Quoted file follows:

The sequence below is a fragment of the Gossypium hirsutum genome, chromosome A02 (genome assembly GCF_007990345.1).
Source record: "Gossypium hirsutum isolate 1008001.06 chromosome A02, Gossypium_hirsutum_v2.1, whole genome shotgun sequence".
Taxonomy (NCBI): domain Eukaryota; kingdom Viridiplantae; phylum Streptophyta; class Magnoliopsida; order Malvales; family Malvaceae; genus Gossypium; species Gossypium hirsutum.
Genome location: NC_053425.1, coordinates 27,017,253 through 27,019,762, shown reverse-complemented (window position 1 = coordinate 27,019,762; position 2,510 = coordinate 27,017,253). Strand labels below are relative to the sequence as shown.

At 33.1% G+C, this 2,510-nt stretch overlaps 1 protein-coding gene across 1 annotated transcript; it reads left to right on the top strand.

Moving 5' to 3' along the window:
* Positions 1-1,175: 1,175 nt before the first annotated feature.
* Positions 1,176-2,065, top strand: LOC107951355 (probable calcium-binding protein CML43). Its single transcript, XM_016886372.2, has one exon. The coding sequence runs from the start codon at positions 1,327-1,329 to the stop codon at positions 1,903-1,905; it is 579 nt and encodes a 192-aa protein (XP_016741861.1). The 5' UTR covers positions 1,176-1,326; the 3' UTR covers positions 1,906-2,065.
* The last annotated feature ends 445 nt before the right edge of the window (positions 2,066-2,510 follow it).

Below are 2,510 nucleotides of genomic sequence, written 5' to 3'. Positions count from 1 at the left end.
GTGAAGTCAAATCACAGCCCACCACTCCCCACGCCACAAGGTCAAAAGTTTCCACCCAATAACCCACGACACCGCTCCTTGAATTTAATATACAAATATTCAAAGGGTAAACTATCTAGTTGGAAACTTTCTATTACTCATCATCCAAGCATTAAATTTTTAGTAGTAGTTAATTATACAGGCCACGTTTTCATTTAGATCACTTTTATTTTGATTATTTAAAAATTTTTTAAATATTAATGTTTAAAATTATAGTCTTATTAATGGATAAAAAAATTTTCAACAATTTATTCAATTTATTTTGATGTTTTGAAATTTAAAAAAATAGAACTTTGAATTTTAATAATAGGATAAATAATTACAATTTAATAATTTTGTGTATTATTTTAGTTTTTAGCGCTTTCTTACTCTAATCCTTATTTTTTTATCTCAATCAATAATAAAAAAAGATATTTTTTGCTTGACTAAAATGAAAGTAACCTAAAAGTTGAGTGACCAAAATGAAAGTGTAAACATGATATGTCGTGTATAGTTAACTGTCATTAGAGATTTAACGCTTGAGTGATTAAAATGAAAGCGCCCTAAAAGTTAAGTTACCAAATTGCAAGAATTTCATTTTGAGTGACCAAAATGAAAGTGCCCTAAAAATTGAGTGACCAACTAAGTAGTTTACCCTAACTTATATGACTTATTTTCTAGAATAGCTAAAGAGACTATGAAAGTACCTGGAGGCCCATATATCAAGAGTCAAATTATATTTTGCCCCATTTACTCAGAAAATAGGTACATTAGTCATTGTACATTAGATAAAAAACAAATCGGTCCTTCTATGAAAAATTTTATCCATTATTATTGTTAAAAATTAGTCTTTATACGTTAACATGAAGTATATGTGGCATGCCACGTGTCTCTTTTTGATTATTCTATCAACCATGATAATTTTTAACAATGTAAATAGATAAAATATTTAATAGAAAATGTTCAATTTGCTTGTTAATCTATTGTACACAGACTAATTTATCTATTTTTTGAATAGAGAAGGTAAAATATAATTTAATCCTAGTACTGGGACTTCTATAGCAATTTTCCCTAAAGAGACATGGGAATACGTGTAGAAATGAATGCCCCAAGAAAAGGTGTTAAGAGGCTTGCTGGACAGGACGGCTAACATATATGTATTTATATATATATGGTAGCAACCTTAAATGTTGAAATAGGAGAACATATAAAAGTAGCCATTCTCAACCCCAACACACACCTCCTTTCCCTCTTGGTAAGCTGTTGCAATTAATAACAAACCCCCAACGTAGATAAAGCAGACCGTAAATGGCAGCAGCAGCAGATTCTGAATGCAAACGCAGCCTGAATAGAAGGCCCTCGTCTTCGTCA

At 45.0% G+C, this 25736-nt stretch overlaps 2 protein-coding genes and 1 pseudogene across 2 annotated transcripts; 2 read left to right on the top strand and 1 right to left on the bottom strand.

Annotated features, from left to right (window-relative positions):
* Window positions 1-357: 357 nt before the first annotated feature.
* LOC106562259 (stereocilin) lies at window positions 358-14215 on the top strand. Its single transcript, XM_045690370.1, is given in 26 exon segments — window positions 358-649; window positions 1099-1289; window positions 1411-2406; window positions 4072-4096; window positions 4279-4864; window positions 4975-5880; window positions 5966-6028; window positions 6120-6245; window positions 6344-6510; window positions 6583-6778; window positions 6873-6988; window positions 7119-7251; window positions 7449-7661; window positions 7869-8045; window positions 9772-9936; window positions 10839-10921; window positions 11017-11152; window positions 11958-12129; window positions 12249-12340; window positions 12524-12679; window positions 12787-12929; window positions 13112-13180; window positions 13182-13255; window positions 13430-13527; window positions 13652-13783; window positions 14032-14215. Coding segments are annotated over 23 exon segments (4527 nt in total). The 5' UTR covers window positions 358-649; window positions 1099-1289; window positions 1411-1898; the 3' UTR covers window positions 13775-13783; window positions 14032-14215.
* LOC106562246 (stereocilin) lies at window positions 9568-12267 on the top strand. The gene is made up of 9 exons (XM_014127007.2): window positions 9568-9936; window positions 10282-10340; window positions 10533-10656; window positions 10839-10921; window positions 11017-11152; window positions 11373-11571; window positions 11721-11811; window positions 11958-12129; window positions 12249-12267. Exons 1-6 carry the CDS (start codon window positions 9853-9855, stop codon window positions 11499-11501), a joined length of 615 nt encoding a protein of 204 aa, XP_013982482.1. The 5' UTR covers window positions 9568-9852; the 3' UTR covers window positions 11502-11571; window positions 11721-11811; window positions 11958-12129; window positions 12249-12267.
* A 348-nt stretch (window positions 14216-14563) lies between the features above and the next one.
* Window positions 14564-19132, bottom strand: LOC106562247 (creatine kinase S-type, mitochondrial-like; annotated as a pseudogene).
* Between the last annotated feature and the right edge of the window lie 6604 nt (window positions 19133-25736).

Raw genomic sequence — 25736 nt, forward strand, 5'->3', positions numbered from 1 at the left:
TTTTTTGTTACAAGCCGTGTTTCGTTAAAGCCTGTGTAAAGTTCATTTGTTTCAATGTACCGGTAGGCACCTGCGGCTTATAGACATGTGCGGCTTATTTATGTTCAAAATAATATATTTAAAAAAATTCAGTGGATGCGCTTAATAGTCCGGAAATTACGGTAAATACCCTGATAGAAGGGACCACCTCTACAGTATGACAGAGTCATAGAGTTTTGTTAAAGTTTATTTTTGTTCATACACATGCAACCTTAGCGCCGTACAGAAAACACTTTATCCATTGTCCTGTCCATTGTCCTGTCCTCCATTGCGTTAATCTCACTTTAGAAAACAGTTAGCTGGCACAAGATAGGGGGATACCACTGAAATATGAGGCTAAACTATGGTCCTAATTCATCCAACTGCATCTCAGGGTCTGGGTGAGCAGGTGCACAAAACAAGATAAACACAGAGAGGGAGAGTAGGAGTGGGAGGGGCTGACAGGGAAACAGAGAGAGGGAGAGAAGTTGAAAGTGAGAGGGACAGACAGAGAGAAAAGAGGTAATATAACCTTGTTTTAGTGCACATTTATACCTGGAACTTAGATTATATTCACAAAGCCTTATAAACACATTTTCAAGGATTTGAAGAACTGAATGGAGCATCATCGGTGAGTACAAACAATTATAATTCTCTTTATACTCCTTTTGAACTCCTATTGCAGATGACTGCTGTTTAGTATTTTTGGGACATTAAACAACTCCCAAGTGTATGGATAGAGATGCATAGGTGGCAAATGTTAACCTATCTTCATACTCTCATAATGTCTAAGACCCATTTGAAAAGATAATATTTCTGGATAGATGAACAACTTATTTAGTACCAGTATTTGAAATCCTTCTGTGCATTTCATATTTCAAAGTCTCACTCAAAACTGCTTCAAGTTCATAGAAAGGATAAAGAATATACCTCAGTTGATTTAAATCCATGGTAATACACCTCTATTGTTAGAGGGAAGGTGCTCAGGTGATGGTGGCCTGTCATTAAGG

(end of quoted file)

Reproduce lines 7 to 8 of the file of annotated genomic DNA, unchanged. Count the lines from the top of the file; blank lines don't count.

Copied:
* Positions 1-1,175: 1,175 nt before the first annotated feature.
* Positions 1,176-2,065, top strand: LOC107951355 (probable calcium-binding protein CML43). Its single transcript, XM_016886372.2, has one exon. The coding sequence runs from the start codon at positions 1,327-1,329 to the stop codon at positions 1,903-1,905; it is 579 nt and encodes a 192-aa protein (XP_016741861.1). The 5' UTR covers positions 1,176-1,326; the 3' UTR covers positions 1,906-2,065.